An Otherworldly Art Prize Winner
Melbourne artist Kay Beynon is the winner of the 2016 Geelong Contemporary Art Prize, Geelong Gallery’s acquisitive award for contemporary painting.
Beynon’s narrative-rich, skilfully executed painting Graveyard scene/the beauty and sadness of bones 2014–15 is based on a scene from An-Li: a Chinese ghost tale and portrays the supernatural story of two young spirits who traverse opposing worlds: one aquatic, the other earthly.
The prize-winning work is the first by Beynon to be acquired by Geelong Gallery and reveals an interest in connections between mother and child, ancestral spirits, and the cycle of life and death.
Beynon, who emigrated to Australia from Hong Kong at the age of four, said personal references in the highly symbolic work include a bowl from her late maternal Chinese grandmother, with a phoenix as auspicious sign of transformation.
“The lion-dogs—protective guardian animals—relate to my Chinese zodiac year, while oranges as offerings reflect Buddhist ancestors.
“Although melancholy, there are signs of hope and healing. An-Li holds a heart sprouting like a vegetable, while a lotus flower unexpectedly blooms. Being able to germinate after a thousand years dormant, lotus seeds signify a connection to the earth and possible future beginnings.”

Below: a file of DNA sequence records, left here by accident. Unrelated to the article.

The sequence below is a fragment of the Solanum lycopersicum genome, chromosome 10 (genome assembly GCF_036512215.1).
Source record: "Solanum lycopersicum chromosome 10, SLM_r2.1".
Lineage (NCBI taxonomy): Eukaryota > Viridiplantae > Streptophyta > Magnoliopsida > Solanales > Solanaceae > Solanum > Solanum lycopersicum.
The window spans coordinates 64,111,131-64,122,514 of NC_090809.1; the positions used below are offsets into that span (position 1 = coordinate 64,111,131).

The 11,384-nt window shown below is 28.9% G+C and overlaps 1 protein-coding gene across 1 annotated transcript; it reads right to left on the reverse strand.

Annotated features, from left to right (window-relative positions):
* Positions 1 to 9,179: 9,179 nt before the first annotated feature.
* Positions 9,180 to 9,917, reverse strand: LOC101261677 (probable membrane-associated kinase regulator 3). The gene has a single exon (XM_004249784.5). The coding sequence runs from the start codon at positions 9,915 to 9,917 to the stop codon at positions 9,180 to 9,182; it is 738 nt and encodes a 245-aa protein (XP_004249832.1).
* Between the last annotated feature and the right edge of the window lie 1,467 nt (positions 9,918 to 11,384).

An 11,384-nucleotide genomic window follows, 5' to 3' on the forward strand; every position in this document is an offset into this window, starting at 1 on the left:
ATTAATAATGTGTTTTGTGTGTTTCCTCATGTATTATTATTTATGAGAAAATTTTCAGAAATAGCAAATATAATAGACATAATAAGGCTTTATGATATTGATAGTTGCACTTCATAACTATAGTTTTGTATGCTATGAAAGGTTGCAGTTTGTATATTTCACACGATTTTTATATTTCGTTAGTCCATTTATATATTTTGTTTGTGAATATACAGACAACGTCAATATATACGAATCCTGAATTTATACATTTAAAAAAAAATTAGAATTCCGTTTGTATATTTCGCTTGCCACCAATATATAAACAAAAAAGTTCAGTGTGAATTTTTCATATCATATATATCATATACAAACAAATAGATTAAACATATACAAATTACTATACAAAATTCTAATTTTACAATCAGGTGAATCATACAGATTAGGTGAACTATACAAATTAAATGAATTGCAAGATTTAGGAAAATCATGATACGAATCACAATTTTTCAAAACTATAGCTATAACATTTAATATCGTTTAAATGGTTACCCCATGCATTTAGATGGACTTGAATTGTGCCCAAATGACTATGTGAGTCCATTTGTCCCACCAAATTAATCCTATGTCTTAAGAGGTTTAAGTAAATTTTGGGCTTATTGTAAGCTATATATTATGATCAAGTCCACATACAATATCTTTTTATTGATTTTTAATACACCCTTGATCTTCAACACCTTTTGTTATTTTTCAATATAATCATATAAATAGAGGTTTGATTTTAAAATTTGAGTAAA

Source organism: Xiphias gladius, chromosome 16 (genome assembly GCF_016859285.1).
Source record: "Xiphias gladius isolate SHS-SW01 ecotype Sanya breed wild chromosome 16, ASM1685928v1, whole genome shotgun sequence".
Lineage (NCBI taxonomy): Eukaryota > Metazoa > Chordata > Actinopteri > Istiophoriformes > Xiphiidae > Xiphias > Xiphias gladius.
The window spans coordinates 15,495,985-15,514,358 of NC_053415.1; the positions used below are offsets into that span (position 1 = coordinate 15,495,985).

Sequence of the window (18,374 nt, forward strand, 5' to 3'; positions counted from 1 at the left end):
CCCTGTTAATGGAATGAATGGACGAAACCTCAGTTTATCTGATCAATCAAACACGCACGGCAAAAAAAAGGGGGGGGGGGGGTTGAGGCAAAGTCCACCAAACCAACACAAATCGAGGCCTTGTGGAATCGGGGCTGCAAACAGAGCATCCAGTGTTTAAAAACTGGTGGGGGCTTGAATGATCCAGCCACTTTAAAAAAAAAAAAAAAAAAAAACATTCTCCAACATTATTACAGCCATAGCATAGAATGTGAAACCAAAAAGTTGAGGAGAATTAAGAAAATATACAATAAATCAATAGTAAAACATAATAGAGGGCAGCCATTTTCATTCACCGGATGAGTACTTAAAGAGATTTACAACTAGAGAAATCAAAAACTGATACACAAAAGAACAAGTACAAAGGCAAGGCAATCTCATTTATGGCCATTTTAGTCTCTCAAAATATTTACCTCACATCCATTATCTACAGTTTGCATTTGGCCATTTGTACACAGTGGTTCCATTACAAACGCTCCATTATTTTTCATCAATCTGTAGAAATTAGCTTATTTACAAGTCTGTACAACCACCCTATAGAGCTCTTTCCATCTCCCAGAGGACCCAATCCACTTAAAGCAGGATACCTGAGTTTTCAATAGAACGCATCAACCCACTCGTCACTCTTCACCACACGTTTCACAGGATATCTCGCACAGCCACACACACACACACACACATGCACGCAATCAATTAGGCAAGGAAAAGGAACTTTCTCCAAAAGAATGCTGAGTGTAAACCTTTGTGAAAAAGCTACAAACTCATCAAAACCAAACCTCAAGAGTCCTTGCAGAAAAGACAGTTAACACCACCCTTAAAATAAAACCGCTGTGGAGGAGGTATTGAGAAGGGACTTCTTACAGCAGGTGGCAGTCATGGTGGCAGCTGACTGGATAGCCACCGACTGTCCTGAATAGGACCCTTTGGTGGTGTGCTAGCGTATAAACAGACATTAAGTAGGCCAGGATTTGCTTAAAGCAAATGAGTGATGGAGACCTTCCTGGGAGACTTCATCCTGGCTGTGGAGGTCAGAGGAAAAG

The 2016 Geelong Contemporary Art Prize received more than 550 entries from around Australia, with 33 works shortlisted for exhibition. The three judges were Victoria Lynn, Director, TarraWarra Museum of Art, Jason Smith, Director, Geelong Gallery, and Lisa Sullivan, Curator, Geelong Gallery.
“[The winning] work is highly refined in its pictorial organisation of interrelating forms and striking interactive colour, and quietly but exceptionally powerful in its poignant reflections on death, mourning, earthly life and the spiritual realm,” Jason Smith said on behalf of the panel.
“Kate’s touching interpretation of the Chinese ghost tale of An-Li has an emotional resonance with the images and stories of loss and grieving with which we are surrounded in a contemporary world: one in which conflict, terror and instability are counterpointed by the enduring beauty and resilience of nature and generosity of spirit.”
The Geelong Contemporary Art Prize is sponsored by the Dimmick Charitable Trust and assists with the development of the Gallery’s collection while supporting Australian artists and contemporary painting practice in general.
The winning work and other entries will be on display at Geelong Gallery until Sunday 13 November.
After hours at Geelong Gallery
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